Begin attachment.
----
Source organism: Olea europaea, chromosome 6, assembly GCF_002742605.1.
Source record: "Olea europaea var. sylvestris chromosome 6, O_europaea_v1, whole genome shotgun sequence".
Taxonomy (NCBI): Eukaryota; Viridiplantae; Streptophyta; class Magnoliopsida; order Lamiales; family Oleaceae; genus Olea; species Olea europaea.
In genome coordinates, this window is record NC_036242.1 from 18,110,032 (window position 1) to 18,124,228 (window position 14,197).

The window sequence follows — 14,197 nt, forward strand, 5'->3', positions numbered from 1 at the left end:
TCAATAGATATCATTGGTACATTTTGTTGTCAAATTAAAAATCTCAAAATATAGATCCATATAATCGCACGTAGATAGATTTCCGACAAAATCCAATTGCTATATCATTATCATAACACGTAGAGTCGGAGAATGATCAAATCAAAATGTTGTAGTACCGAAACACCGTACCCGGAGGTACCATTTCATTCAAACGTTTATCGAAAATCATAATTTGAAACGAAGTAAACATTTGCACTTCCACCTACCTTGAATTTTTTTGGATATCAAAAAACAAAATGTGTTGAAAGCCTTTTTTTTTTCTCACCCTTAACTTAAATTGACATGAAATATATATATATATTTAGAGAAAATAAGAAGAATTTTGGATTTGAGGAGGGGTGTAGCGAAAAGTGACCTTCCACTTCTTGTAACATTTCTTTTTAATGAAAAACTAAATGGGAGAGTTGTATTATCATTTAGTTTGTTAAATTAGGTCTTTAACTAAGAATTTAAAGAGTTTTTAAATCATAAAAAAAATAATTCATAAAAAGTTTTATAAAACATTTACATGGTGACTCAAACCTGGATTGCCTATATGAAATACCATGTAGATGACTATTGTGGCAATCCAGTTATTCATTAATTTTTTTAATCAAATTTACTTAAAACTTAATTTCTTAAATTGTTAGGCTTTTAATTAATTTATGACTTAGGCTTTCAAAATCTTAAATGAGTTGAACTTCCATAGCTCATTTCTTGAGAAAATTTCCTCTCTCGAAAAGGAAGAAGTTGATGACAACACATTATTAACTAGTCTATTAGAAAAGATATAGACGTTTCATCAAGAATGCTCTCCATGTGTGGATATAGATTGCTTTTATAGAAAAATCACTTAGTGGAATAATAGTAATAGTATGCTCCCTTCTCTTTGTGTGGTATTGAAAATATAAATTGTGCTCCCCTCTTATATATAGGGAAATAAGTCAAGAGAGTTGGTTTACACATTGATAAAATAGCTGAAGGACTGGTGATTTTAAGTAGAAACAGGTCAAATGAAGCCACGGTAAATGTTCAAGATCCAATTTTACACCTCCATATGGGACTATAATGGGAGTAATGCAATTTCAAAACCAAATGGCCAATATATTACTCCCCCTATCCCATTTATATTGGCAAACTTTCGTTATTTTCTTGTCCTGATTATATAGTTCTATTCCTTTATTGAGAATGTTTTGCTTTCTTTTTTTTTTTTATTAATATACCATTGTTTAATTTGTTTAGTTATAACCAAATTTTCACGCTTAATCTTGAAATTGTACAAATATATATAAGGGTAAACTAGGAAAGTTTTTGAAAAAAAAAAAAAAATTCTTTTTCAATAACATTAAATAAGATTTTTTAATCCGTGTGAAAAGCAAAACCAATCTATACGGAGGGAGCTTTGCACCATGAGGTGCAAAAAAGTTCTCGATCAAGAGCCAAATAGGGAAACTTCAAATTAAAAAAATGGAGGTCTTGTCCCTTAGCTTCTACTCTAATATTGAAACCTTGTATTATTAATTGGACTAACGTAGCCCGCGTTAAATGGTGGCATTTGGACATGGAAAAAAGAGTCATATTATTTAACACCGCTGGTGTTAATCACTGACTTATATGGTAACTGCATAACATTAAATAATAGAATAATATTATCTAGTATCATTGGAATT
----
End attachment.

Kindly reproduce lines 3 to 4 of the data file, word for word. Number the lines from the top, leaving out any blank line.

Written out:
Taxonomy (NCBI): Eukaryota; Viridiplantae; Streptophyta; class Magnoliopsida; order Lamiales; family Oleaceae; genus Olea; species Olea europaea.
In genome coordinates, this window is record NC_036242.1 from 18,110,032 (window position 1) to 18,124,228 (window position 14,197).